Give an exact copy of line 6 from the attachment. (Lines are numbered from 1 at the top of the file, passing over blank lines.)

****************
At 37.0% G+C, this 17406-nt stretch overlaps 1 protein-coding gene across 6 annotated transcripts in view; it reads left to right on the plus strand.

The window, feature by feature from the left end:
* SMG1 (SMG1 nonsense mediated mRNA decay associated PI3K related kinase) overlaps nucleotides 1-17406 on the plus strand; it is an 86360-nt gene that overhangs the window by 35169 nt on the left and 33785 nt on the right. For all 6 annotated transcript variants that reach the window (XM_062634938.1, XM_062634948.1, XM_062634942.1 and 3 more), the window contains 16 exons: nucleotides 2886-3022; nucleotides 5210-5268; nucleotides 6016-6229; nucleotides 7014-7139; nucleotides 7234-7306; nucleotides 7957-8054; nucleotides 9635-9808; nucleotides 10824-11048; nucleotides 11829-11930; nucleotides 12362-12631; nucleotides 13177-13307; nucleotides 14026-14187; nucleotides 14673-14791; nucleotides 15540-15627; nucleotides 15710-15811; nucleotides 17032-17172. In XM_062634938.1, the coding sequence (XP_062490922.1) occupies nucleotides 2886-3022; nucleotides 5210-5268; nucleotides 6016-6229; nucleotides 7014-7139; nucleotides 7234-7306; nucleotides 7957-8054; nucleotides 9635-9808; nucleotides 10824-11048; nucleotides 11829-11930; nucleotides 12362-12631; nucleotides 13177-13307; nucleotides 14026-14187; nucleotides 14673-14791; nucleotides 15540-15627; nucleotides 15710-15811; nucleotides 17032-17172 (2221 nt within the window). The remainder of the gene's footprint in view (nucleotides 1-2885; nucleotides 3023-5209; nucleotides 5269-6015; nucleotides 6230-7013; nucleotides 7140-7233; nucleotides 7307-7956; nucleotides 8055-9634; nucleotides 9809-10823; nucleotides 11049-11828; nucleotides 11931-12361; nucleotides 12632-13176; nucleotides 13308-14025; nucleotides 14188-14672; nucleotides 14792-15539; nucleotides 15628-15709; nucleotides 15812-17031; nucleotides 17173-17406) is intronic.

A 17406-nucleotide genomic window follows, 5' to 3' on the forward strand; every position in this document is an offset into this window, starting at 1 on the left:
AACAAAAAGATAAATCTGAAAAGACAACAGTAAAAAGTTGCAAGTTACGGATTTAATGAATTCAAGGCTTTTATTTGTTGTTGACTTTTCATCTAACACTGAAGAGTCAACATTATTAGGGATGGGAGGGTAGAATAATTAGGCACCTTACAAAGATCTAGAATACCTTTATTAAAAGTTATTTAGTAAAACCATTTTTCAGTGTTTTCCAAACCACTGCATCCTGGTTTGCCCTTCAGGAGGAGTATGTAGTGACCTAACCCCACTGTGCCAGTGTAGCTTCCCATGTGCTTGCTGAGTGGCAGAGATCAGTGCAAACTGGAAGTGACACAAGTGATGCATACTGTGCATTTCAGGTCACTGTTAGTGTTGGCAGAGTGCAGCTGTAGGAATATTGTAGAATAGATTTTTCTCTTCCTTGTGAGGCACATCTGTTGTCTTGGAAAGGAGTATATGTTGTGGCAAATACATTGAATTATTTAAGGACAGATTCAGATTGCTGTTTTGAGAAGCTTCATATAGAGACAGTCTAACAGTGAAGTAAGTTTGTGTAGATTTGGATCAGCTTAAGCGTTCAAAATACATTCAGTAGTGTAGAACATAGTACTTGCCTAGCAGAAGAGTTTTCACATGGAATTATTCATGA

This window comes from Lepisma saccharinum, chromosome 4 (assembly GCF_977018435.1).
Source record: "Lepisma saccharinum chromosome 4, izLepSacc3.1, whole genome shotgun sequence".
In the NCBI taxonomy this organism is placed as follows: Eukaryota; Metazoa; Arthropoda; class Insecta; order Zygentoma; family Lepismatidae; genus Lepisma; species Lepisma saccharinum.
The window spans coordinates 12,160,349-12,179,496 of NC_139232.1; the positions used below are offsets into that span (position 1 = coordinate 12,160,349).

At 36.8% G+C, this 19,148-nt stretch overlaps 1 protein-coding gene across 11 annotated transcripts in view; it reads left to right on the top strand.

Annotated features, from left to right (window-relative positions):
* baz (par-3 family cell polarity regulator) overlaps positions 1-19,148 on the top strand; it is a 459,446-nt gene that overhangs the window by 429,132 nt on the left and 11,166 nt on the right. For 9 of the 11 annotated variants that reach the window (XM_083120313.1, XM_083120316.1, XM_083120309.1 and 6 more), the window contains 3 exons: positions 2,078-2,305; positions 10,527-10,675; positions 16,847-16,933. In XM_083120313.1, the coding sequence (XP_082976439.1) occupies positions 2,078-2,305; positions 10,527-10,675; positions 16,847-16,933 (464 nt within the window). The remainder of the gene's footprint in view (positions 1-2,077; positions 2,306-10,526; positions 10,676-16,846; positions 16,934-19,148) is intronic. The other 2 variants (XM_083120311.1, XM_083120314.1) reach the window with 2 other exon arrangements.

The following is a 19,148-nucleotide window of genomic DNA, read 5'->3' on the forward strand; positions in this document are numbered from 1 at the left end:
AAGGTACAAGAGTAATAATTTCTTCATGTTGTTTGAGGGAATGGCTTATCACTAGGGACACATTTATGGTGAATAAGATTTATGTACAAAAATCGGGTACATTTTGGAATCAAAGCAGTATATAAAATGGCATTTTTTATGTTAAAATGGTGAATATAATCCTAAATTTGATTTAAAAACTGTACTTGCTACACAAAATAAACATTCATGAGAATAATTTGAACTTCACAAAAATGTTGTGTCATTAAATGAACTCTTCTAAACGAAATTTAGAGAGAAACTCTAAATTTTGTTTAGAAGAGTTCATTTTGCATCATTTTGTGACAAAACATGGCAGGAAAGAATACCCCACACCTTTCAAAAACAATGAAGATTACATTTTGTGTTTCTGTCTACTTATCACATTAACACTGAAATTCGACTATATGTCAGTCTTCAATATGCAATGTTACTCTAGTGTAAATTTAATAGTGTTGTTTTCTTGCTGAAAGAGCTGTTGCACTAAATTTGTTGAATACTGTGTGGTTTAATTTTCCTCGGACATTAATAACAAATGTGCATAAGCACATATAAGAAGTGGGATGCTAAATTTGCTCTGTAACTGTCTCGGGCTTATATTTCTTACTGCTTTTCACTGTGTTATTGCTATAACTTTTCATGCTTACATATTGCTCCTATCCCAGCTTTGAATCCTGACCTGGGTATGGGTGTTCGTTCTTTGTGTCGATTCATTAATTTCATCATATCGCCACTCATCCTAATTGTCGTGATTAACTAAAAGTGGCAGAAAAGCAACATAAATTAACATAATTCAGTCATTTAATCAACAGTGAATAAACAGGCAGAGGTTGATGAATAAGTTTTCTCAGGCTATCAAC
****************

This window comes from Lepisma saccharinum, chromosome 4 (assembly GCF_977018435.1).